Many infectious diseases exhibit differential severity between the sexes yet the mechanisms driving such innate biases are incompletely understood. Staphylococcus aureus (SA), including methicillin-resistant (MRSA), is the most common cause of skin and soft tissue infection (SSTI) in the US, and males have a greater than 2-fold higher incidence of infection versus females. Neutrophils are essential for clearance of SA skin infections, and we found that, consistent with murine infection outcomes, neutrophils from female mice are better able to clear SA ex vivo compared to neutrophils from male mice. Major contributors to neutrophil killing of SA include oxidative burst, antimicrobial factors in neutrophil granules, and neutrophil extracellular traps (NET). Therefore, in this exploratory proposal, we aim to align the efficacy of neutrophil phagocytosis and killing of SA ex vivo with measurements of reactive oxygen species (ROS) and nitric oxide (NO) production, NET formation, and changes in gene and protein expression and activation, to define the mechanism(s) of sex-specific phagocyte efficacy against SA. Furthermore, we have identified sex-specific modulators which enhance phagocyte efficacy and will determine the mechanisms by which these modulators augment innate defense. Upon the successful completion of these aims, we will have gained significant insight into the mechanisms of sex-specific phagocyte efficacy against SA, as well as mechanisms and/or targets for augmenting host innate defense.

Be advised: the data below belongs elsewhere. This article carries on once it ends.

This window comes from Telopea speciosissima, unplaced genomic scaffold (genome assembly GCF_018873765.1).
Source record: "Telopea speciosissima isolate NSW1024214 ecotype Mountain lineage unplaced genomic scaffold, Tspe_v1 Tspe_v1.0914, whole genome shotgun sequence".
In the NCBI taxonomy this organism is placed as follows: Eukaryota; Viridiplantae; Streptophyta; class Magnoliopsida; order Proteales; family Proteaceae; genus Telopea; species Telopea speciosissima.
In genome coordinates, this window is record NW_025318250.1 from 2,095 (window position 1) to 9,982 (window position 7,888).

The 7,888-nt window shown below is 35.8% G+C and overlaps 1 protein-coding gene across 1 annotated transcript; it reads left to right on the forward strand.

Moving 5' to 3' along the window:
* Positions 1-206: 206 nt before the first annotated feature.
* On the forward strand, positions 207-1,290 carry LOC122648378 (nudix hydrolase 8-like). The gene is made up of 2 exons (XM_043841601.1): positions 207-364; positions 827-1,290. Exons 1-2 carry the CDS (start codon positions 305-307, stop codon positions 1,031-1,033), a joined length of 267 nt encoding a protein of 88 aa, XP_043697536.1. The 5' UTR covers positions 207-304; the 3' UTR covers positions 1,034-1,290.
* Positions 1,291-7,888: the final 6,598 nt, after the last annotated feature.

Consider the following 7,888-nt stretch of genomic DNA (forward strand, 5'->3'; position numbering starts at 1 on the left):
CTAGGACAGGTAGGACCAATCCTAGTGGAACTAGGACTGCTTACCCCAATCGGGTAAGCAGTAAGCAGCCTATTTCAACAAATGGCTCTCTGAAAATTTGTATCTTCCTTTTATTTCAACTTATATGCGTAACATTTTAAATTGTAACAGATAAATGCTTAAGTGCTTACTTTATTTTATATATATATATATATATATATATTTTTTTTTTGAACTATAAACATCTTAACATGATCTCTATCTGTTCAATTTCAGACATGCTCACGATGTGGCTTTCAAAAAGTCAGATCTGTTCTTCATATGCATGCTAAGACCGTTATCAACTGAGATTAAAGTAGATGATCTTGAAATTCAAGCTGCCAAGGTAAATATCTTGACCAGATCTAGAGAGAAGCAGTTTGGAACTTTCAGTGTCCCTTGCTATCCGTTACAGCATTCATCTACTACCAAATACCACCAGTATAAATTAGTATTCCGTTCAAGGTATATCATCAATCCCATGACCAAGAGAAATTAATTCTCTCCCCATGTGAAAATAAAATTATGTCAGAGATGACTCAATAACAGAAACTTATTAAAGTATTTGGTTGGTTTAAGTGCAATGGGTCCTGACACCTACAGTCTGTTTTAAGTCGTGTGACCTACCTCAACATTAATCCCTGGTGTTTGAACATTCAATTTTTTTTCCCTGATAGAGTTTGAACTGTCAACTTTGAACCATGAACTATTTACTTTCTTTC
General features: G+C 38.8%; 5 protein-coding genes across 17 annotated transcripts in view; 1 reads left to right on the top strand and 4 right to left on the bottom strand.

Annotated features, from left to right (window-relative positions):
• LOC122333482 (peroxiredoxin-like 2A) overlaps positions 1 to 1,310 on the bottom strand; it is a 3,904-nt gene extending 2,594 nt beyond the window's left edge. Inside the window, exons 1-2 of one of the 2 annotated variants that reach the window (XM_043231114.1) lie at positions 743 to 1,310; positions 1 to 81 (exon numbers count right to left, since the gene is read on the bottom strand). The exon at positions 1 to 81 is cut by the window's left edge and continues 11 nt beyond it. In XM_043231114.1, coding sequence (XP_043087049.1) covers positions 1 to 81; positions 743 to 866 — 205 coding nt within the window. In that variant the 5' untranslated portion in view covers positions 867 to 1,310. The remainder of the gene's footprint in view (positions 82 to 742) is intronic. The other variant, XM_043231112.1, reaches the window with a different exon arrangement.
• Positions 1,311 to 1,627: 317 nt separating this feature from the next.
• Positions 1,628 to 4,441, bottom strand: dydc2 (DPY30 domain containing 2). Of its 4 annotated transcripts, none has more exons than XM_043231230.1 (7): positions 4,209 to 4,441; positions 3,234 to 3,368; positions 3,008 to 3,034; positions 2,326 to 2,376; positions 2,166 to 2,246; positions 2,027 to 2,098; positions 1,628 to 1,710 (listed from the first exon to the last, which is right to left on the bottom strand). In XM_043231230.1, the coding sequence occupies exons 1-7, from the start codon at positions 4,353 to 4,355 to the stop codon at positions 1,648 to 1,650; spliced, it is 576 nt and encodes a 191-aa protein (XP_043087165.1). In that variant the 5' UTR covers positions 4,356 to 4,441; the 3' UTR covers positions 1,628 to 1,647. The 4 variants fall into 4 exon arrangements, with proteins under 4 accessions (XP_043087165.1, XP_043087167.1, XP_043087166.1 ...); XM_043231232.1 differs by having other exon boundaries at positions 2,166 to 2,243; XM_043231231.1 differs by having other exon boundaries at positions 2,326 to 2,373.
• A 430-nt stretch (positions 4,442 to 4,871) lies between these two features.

Females are innately resistant to many infectious diseases, including skin infections caused by Staphylococcus aureus (SA). Neutrophils are essential for clearing SA infections, and, in animal models, neutrophils from females are more effective killers of SA compared to those from males. We aim to determine the molecular mechanism(s) driving this difference in neutrophil efficacy, and, in the process, to identify targets for immunomodulation to promote host innate defense.
|Castleman, Moriah J; Pokhrel, Srijana; Triplett, Kathleen D et al. (2018) Innate Sex Bias of Staphylococcus aureus Skin Infection Is Driven by ?-Hemolysin. J Immunol 200:657-668|